US 7720196 B2
A method and apparatus for tracking a pathological anatomy within a patient's body is described. A data model of a skin surface of the patient's body may be acquired using light reflected from the skin surface. The data model can be matched with skin surfaces reconstructed and/or interpolated from four-dimensional (4D) diagnostic imaging data, such as 4D CT data, to determine a temporal phase of the patient's respiratory motion. The identified temporal phase may then be used in conjunction with the diagnostic imaging data to identify a location of the pathological anatomy within the patient's body.
1. A method, comprising:
acquiring a data model of a skin surface of a body based on light reflected from the skin surface, wherein the skin surface is subject to movement;
registering the data model of the surface with four-dimensional diagnostic imaging data to determine a matching temporal phase; and
determining a position of a target within the body based on the matching temporal phase from the four-dimensional diagnostic imaging data.
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capturing a plurality of images of the surface; and
constructing the data model of the surface based on the captured plurality of images.
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determining a similarity measurement between the data model and a set of data from the four-dimensional diagnostic imaging data; and
selecting the matching temporal phase corresponding to the set of data based on the similarity measurement.
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16. An apparatus, comprising:
a processor configured to acquire a data model of a skin surface of a body based on light reflected from the skin surface, wherein the skin surface is subject to movement, the processor further configured to register the data model of the surface with four-dimensional diagnostic imaging data to determine a matching temporal phase, the processor further configured to determine a position of a target within the body based on the matching temporal phase from the four-dimensional diagnostic imaging data.
17. The apparatus of
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This invention relates to the field of radiation treatment, and in particular, to a system of tracking the movement of a pathological anatomy during respiration.
One challenge facing the delivery of radiation to treat pathological anatomies such as tumors or lesions is identifying the location of the target (i.e. tumor location within a patient). The most common technique currently used to identify and target a tumor location for treatment involves a diagnostic x-ray or fluoroscopy system to image the patient's body to detect the position of the tumor. This technique assumes that the tumor is stationary. Even if a patient is kept motionless, radiation treatment requires additional methods to account for movement due to respiration, in particular when treating a tumor located near the lungs. Breath hold and respiratory gating are two primary methods used to compensate for target movement during respiration while a patient is receiving conventional radiation treatments.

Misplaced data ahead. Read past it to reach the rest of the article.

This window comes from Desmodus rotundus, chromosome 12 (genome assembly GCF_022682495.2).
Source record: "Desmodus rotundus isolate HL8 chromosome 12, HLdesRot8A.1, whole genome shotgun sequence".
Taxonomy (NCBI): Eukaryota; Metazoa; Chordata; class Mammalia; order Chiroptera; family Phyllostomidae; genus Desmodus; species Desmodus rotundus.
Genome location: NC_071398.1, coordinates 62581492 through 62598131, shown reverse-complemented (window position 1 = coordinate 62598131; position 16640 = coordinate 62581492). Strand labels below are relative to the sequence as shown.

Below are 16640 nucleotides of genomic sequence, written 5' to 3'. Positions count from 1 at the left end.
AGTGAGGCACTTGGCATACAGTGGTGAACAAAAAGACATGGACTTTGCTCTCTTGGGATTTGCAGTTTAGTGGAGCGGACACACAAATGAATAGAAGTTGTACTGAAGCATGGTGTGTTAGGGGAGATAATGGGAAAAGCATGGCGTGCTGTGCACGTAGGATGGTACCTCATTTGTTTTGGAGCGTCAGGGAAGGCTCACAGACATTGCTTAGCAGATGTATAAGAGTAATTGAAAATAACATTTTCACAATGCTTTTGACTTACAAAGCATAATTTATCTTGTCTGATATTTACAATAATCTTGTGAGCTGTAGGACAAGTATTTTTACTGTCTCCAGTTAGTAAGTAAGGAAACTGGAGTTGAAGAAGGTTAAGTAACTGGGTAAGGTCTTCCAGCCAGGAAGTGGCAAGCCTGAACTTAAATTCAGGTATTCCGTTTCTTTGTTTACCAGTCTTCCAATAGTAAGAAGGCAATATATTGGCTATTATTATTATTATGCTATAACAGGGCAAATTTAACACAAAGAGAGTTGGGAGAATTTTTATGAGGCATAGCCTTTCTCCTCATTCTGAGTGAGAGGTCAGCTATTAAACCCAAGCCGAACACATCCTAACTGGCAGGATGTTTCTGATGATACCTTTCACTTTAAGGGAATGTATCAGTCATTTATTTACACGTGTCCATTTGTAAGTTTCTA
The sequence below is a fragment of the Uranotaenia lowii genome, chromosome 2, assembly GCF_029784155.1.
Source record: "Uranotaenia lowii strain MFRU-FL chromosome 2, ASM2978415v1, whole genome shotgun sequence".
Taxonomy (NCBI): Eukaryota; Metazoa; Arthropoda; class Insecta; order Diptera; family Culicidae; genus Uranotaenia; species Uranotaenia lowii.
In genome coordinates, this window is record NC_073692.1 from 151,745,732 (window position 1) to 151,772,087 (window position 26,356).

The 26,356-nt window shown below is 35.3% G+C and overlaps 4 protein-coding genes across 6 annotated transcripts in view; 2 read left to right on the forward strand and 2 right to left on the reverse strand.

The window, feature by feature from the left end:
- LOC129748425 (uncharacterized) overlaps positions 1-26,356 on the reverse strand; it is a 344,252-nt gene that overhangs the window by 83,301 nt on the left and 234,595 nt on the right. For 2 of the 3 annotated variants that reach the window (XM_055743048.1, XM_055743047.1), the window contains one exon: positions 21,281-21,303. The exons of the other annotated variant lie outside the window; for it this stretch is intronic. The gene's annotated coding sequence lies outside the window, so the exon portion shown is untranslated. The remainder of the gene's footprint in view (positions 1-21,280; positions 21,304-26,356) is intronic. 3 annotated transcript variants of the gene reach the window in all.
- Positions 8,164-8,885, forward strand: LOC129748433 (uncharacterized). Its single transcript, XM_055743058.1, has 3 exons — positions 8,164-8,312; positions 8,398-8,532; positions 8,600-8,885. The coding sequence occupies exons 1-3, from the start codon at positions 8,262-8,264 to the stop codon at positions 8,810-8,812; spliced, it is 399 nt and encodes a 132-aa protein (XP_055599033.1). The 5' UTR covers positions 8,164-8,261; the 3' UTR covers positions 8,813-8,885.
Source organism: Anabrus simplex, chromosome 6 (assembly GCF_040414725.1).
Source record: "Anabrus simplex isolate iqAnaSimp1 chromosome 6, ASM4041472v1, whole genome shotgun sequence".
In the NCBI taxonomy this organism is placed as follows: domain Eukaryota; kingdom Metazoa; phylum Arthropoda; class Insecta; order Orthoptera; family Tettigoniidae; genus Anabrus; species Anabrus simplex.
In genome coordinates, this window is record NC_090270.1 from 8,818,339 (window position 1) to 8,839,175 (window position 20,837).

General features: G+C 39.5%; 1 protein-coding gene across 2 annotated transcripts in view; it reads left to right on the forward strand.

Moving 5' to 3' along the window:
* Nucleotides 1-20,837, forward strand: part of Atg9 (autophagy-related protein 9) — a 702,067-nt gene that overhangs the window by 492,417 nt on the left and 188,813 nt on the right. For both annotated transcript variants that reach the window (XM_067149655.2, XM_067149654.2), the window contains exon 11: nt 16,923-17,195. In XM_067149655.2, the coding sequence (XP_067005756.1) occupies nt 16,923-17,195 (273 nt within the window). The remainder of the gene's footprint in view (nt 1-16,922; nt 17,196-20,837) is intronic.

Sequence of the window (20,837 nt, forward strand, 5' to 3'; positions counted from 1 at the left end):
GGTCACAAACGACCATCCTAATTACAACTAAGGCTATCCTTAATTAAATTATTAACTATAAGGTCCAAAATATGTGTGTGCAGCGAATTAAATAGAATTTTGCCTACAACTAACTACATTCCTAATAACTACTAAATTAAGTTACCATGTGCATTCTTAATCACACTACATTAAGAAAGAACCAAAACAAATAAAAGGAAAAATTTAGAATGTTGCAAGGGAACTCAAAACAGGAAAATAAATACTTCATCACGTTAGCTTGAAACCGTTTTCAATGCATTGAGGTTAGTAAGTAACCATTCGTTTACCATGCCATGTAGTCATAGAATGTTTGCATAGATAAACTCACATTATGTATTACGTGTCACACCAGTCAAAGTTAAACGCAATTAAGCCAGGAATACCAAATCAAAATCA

Breath hold requires the patient to hold his or her breath at the same point in the breathing cycle and only treats the tumor when the tumor is stationary. A respirometer is often used to measure the tidal volume and ensure the breath is being held at the same location in the breathing cycle during each irradiation. This method takes longer than a standard treatment and often requires training the patient to hold his or her breath in a repeatable manner.
Respiratory gating is the process of turning on the radiation beam as a function of a patient's breathing cycle. When using a respiratory gating technique, treatment is synchronized to the individual's breathing pattern, limiting the radiation beam delivery to only one specific part of the breathing cycle and targeting the tumor only when it is in the optimum range. This treatment method may be much quicker than the breath hold method but requires the patient to have many sessions of training to breathe in the same manner for long periods of time. This training requires many days of practice before treatment can begin. This system may also require healthy tissue to be irradiated before and after the tumor passes into view to ensure complete coverage of the tumor. This can add an additional margin of 5-10 mm on top of the margin normally used during treatment.
Attempts have been made to avoid the burdens placed on a patient from breath hold and respiratory gating techniques. In another method to track the movement of a tumor in real time during respiration, a combination of internal imaging markers and external position markers has been used to detect the movement of a tumor. In particular, fiducial markers are placed near a tumor to monitor the tumor location. The position of the fiducial markers is coordinated with the external position markers to track the movement of the tumor during respiration. External position markers are used because the fiducial markers are typically monitored with x-ray imaging. Because it may be unsafe to expose the patient continuously to x-rays to monitor the fiducials, the position of the markers can be used to predict the position of the fiducial markers between the longer periods of x-ray images. One type of external position markers integrates light emitting diodes (LEDs) into a vest that is worn by the patient. The flashing LEDs are then detected by a camera system to track movement.